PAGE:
Death is a very real word and a very real reality. For followers of the One who defeated death, it is the next logical step in our eternal trust walk with triune God.
Just last week I had the honor of sitting with a close relative who was dying. At age 95 she was coming to the end of a rich and full life with an uncommon amount of grace. Her vision had long-since been depleted due to macular degeneration. A once-svelte body had become increasingly dysfunctional through the ravages of age. But her heart was tender and her spirit was bright. As I sat by her bed on what would become the last Friday afternoon of her life, she asked me to dial the numbers of friends and relatives and hold her Jitterbug phone close to her ear so she could talk one last time with people she cherished and say a final “goodbye.”
I’m a pastor. I’ve been with people who were dying—many times. I’ve been around people and their foibles a lot. What shouldn’t have surprised me like it did was the inability of the people she called to deal with her beautiful gesture of outreach. They didn’t know how to respond to someone they would likely never speak with again. Such is the stigma actual death still enjoys in our “advanced” contemporary culture. After some small talk, the conversations would go something like this:
“Well (insert uncomfortable pause of varying lengths), thanks so much for the call.
You’re sounding great!”
(She just told you she was DNR, lying in a hospice bed, with only days to live.)
“Um (another pause) so, I guess I’ll see you soon then….”
(No…no, I’m pretty sure you won’t. That was kind of the point.)
Most of us don’t know how to deal with death. Even followers of the resurrected Christ say things like, “I hear she ‘passed’.” That’s what you say when someone gets the results of an exam—not at the end of a life.
Death is a very real word and a very real reality. For those whose religion is based on other philosophical systems, death might just be the cessation of this accidental molecular anomaly we call “life.” But for followers of the One who defeated death, it is the next logical step in our eternal trust walk with triune God.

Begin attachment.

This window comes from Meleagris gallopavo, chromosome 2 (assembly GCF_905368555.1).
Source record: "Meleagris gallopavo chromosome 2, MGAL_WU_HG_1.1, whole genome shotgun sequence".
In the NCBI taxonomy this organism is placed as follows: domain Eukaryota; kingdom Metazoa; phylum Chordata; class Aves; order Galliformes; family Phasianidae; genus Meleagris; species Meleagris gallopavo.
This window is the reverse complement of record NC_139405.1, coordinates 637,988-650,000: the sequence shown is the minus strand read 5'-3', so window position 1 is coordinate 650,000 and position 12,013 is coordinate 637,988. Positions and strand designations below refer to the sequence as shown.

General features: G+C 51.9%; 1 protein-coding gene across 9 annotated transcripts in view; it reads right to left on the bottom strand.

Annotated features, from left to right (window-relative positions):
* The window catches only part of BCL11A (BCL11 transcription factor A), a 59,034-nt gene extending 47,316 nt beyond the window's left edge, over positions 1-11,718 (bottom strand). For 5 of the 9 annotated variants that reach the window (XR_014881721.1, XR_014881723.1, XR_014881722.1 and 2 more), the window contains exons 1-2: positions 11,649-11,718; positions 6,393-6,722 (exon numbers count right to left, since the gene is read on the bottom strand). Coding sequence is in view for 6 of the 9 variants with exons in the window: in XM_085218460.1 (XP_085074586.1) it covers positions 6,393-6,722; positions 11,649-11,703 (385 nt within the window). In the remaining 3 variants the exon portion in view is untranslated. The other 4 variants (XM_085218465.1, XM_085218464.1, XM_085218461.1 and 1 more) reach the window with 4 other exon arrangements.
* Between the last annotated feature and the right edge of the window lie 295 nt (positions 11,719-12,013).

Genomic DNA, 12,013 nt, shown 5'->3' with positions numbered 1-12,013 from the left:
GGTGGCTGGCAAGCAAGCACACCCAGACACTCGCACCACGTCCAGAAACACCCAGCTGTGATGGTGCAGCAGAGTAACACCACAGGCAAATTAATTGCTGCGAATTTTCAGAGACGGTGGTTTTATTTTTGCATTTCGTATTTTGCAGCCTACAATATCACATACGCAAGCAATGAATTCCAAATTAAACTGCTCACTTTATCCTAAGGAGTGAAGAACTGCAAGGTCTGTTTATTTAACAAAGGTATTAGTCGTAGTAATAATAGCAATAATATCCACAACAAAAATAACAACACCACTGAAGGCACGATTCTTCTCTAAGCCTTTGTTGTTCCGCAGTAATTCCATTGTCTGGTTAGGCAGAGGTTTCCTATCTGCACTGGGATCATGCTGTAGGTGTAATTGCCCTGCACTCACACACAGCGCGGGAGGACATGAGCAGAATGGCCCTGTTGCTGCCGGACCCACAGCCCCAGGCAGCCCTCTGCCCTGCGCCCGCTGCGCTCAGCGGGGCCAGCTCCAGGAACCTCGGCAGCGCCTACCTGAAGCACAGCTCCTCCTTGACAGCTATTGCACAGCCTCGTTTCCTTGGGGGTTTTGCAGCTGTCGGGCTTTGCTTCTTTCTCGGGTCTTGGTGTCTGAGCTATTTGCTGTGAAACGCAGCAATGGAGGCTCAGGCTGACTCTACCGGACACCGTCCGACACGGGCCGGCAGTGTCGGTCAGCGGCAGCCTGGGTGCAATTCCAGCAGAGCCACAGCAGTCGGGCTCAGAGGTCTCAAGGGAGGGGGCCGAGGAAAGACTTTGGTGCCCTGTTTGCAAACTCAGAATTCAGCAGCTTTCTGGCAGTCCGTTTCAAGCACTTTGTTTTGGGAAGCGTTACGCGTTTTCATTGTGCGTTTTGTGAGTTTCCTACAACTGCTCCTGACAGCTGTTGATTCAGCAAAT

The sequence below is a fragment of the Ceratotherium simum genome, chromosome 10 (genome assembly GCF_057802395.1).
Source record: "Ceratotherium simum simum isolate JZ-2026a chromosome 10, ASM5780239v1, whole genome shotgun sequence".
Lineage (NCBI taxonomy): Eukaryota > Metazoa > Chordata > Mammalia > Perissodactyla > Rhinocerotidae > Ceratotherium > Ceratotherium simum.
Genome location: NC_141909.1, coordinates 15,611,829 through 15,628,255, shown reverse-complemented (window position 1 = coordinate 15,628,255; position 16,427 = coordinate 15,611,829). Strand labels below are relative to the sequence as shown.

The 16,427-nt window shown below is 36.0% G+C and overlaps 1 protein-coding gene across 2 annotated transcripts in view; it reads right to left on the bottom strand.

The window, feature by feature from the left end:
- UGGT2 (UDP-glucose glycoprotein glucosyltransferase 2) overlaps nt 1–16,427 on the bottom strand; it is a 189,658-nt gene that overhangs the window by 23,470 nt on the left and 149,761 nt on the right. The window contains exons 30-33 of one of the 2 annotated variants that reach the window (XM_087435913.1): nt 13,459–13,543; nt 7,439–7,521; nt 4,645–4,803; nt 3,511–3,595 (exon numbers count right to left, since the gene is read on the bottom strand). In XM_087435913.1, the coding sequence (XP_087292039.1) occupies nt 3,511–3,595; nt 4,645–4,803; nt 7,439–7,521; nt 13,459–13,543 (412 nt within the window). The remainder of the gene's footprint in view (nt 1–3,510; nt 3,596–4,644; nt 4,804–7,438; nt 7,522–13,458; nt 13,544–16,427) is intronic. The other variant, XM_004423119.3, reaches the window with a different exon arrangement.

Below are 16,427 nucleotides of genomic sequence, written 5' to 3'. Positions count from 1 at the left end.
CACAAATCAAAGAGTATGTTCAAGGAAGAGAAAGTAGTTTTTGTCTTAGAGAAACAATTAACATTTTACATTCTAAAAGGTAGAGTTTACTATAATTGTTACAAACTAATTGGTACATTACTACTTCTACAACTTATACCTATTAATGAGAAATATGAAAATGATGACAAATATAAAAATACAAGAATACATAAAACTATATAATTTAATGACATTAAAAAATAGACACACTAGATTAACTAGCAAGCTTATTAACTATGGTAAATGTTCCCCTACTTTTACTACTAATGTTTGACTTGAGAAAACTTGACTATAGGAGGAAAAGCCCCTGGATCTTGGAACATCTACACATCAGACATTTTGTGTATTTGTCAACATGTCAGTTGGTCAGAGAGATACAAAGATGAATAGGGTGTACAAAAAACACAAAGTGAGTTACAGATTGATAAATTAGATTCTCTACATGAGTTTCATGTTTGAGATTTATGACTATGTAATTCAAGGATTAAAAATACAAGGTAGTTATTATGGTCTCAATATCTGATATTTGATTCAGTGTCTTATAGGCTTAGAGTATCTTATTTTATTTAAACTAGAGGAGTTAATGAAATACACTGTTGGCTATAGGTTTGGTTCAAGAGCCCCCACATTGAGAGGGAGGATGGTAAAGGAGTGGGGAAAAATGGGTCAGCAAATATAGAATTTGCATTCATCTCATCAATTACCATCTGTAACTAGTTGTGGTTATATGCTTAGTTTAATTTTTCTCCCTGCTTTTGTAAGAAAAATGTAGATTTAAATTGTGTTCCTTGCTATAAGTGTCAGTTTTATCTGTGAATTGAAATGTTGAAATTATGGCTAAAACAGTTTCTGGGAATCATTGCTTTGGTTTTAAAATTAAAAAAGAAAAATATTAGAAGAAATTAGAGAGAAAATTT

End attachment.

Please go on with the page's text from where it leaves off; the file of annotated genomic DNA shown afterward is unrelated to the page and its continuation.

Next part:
Why am I writing this in a worship blog in October? Because the church has a solution to our discomfort with disassociation from ongoing life on terra firma: All Saints’ Day.
On All Saints’ Day (or, for most of us, the Sunday closest to it) we can boldly mention the (culturally) unmentionable, remembering all whose lives have been made holy because “of the unmerited work of Christ through the power of the Holy Spirit.” (The Worship Sourcebook, 2nd edition, p. 754).
What a world. On the one hand, our entertainment of choice is often filled with death and destruction. We pay good money to see lots of people we don’t know die. On the other hand, we don’t know how to respond when someone close to us calls to say their final goodbye. Happily, this world has a Savior who has triumphed over death, that Savior has a mission, and that mission has a church. So, when we gather as a church, let’s mention the unmentionable—call it by its name, and proclaim Christ’s victory on the first Sunday in November and every other Sunday. And if someone calls you to say goodbye, thank them for their life and their love and celebrate with them that this life we know is just the foretaste.
Note: we will continue this conversation around aging, death, and dying in the June 2019 issue of Reformed Worship. If you aren’t already a subscriber or have a digital library membership consider signing up now so you don’t miss out.